Chin J Integr Med. 2014 May 6. [Epub ahead of print]
Effects of acupuncture on progesterone and prolactin in rats of embryo implantation dysfunction.
Xiong F1, Gui J, Yang W, Li J, Huang GY.
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Abstract
OBJECTIVE:
To investigate the effect of acupuncture on progesterone (P4) and prolactin (PRL) in rats of embryo implantation dysfunction (EID).
METHODS:
On the first day of pregnancy, 72 female Wistar rats were randomly allocated into the normal group, the EID model group, the acupuncture group and the P4 group (18 in each group). The normal group was injected sesame oil, while the other three groups were given mifepristone to establish the EID model. The acupuncture group and the P4 group were given treatment of acupuncture and P4 injection, respectively. The serum of P4 and PRL were detected by radioimmunoassay, and the mRNA and protein expressions of P4 receptor (PR) and PRL receptor (PRLR) were detected using real-time polymerase chain reaction and immunohistochemical method, respectively.
RESULTS:
Compared with the normal group, the serum levels of P4 and PRL as well as the mRNA and protein expression levels of PR and PRLR in the EID model group were significantly lowered (P <0.01 or P<0.05). The above indices in the acupuncture group and the P4 group were significantly elevated compared with the EID model group (P<0.01 or P<0.05).
CONCLUSION:
Acupuncture can promote embryo implantation effectively, which might be related to the effects of acupuncture on upregulating the P4 and PRL levels in serum and the PR and PRLR expression levels in rats.
PMID: 24802234 [PubMed - as supplied by publisher]




Acupunct Med. 2014 May 7. doi: 10.1136/acupmed-2013-010509. [Epub ahead of print]
Wet needling of myofascial trigger points in abdominal muscles for treatment of primary dysmenorrhoea.
Huang QM1, Liu L.
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Abstract
OBJECTIVES:
To evaluate the effect of wet needling (related to acupuncture) and home stretching exercises on myofascial trigger points (MTrPs) in abdominal muscles for the treatment of dysmenorrhoea.
METHODS:
The effect of wet needing of MTrPs in abdominal muscles, supplemented by home stretching exercises, was observed in 65 patients with moderate and severe primary dysmenorrhoea. The MTrPs in the abdominal region were localised and repeatedly needled with lidocaine injection. Menstrual pain was evaluated with a Visual Analogue Scale (VAS) score after every treatment, with the final evaluation made at a 1-year follow-up. Treatment was stopped when the VAS pain score reduced to ≤3. Symptoms scores were analysed with one-way analysis of variance.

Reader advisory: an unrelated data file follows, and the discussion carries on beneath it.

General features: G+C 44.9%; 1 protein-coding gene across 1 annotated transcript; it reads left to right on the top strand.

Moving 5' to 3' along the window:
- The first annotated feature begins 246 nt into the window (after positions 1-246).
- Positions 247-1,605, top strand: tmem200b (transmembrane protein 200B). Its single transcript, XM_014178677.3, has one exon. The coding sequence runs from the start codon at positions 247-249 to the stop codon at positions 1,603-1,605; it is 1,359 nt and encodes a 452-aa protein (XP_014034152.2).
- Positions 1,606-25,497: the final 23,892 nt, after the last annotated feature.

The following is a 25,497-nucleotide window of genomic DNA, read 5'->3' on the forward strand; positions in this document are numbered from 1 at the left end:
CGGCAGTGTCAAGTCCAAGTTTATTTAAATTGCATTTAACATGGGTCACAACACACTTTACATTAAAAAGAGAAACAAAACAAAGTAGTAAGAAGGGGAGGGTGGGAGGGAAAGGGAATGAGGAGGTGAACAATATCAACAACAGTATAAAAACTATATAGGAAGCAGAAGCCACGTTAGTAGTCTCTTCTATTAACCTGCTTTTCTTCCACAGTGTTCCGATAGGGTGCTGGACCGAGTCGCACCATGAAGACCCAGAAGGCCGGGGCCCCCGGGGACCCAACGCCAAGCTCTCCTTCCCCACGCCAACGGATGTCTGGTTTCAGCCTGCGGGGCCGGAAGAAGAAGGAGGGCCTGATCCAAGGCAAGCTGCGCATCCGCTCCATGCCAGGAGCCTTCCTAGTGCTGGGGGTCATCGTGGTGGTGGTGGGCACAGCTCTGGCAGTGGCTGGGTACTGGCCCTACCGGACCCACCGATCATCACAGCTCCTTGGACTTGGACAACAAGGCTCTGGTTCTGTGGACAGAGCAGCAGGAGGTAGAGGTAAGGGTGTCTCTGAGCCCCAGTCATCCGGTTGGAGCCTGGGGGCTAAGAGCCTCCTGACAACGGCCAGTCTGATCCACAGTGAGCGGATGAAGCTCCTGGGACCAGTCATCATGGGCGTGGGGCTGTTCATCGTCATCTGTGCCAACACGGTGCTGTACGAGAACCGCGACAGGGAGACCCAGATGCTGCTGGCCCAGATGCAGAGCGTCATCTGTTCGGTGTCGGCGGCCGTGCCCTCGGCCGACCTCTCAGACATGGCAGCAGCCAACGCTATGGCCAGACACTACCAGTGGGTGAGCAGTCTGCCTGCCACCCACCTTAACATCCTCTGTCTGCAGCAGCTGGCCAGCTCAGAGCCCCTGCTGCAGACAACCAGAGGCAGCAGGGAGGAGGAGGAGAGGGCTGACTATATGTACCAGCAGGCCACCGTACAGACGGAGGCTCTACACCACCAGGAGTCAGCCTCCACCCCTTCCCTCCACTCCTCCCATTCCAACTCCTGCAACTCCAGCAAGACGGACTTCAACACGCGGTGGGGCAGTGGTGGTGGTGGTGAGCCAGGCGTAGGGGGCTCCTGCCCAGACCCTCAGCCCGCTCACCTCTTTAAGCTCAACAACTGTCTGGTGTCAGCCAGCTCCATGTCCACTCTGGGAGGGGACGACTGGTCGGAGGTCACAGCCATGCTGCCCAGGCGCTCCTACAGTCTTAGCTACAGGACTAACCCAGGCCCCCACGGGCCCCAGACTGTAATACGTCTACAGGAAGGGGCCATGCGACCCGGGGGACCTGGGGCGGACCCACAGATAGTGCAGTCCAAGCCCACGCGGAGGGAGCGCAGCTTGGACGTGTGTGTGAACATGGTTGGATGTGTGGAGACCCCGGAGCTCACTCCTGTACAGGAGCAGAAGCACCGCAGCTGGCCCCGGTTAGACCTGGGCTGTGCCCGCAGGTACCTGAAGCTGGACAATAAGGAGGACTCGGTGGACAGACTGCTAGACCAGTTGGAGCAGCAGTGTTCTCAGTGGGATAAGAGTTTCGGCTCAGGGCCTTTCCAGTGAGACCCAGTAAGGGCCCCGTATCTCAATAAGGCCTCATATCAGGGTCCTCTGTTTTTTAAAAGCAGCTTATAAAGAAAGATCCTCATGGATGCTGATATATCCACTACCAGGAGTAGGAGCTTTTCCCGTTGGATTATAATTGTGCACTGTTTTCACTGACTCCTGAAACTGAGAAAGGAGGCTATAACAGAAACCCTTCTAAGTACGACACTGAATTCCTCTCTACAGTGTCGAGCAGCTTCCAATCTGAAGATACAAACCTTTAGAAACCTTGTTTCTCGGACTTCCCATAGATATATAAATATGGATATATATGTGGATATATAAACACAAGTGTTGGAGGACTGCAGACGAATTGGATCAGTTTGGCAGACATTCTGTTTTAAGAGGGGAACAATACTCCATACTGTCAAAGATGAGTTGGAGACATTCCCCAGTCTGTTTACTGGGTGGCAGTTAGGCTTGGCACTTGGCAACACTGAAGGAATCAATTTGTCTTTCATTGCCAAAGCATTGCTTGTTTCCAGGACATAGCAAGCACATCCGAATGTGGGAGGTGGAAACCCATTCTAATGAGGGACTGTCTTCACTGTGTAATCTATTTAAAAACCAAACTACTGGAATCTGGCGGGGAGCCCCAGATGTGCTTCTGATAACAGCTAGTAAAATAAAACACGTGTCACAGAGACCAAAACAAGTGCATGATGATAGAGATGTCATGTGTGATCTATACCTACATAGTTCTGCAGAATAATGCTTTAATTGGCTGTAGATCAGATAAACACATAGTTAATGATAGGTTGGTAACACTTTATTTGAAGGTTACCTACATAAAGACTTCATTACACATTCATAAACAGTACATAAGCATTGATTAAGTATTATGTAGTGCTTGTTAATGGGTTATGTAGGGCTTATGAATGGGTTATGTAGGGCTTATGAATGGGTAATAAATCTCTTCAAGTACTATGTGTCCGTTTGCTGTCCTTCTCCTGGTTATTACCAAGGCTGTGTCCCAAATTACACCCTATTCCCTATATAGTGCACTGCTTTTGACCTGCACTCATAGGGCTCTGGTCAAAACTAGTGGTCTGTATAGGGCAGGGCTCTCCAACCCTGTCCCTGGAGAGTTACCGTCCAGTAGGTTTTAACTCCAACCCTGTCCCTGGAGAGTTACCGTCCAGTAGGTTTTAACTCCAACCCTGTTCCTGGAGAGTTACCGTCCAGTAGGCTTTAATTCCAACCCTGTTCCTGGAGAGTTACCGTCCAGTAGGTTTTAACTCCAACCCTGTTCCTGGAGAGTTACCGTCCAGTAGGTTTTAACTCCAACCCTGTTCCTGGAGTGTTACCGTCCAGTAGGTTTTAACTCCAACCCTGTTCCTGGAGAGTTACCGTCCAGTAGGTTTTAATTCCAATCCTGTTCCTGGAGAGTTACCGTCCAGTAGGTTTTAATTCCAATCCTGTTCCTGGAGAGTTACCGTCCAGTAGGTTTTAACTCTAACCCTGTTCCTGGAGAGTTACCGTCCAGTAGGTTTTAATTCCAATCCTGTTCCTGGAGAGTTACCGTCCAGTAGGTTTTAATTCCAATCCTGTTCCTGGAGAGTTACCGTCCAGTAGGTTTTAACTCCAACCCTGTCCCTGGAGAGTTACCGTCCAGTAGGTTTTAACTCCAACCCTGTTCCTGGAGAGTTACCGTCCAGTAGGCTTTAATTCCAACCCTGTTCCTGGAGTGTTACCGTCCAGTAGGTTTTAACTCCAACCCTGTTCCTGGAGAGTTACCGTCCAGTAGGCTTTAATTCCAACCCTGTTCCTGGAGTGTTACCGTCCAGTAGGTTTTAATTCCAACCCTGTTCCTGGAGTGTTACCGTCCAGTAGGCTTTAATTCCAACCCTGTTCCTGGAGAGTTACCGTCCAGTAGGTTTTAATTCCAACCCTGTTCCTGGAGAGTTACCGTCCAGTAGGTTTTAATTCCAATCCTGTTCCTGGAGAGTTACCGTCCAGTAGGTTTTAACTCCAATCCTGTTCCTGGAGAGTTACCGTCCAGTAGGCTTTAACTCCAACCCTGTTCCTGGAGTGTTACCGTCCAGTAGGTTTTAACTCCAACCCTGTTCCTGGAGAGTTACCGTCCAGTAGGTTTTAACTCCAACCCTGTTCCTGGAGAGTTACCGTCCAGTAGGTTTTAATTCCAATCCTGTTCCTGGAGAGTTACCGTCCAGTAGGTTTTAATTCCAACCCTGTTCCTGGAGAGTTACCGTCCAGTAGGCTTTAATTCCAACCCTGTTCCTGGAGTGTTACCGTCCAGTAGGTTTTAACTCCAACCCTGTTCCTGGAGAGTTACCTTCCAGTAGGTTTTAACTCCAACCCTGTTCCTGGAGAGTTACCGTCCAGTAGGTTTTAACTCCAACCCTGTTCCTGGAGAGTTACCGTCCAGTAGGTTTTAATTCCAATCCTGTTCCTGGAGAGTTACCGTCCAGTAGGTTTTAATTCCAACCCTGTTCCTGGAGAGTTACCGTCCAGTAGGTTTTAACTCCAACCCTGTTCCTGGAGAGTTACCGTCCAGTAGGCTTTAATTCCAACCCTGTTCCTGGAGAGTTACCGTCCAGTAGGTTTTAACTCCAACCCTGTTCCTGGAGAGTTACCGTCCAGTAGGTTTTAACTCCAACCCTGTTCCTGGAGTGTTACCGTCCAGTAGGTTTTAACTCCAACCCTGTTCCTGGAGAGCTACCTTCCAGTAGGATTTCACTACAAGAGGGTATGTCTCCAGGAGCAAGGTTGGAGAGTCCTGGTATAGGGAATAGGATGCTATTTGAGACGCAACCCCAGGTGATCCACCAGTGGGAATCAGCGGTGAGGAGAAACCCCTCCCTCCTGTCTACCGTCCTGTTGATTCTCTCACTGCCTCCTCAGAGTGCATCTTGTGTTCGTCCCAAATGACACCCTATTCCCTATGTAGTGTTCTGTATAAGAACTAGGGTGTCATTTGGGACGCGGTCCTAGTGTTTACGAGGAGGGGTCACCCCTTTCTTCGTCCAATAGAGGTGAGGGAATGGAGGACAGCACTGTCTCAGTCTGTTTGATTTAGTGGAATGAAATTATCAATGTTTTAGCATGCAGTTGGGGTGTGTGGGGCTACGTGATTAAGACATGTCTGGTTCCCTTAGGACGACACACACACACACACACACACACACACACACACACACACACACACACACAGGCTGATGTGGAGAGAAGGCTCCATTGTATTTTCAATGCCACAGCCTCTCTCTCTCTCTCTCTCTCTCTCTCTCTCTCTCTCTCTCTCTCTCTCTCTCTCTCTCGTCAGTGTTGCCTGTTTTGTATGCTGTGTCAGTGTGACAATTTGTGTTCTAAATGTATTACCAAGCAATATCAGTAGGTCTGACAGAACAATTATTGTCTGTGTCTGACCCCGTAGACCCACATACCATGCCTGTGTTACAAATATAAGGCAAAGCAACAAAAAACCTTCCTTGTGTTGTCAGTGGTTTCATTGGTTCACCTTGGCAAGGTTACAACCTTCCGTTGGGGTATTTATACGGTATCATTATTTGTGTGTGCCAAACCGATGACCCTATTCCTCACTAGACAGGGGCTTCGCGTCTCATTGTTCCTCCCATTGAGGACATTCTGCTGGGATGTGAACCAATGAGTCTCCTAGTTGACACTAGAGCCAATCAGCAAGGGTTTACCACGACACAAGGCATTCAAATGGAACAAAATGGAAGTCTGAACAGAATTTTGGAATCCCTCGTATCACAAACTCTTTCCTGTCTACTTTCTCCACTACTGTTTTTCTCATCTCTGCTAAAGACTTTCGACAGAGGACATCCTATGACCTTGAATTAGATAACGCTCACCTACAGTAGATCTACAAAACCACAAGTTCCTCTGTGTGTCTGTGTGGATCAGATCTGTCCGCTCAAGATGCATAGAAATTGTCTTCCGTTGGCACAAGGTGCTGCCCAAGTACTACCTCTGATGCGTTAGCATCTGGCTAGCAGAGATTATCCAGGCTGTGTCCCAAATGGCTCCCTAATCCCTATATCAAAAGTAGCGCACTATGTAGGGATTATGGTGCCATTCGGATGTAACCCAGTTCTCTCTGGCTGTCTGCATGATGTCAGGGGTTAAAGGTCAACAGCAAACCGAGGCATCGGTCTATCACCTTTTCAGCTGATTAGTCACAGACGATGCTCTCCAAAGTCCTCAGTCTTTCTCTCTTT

RESULTS:
The mean VAS pain score before treatment was 7.49±1.16. After a single wet needling session, 41 patients had a reduction in their VAS pain score to <3 during their following menstrual cycle, with a mean of 1.63±0.49. Twenty-four patients who needed two treatments showed a reduction in menstrual pain scores to 0.58±0.50. After 1 year, the mean VAS pain score among all patients was 0.28±0.45, with a response rate of 100%.
CONCLUSIONS:
Primary dysmenorrhoea was significantly reduced 1 year after wet needling to MTrPs in the abdominal region and home stretching exercises, justifying further research with controlled trials.




Acupunct Med. 2015 Feb 10. pii: acupmed-2014-010696. doi: 10.1136/acupmed-2014-010696. [Epub ahead of print]
Cost effectiveness of using moxibustion to correct non-vertex presentation.
García-Mochón L1, Martín JJ2, Aranda-Regules JM3, Rivas-Ruiz F4, Vas J5.
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Abstract
AIMS:
To analyse the cost effectiveness of using the moxibustion technique to correct non-vertex presentation and to reduce the number of caesarean sections performed at term.
METHOD:
A deterministic model of decision analysis has been developed to analyse the cost of treatment in which heat is applied by moxibustion (the combustion of Artemisia vulgaris) at acupuncture point BL67 for pregnant women with non-vertex fetal position at 33-35 weeks' gestation. This approach was compared with conventional treatment recommendations based on the knee-chest posture technique. The costs were obtained mainly from data provided by the Andalusian Public Health System. Effectiveness data for the baseline analysis were taken from a previous clinical study. A secondary analysis was performed based on a meta-analysis conducted using random effects analysis, by reference to studies published in recent systematic reviews of moxibustion versus conventional treatment, in order to make the results generalisable to other healthcare settings. Deterministic and probabilistic sensitivity analyses were performed under diverse assumptions to assess the uncertainty of the result.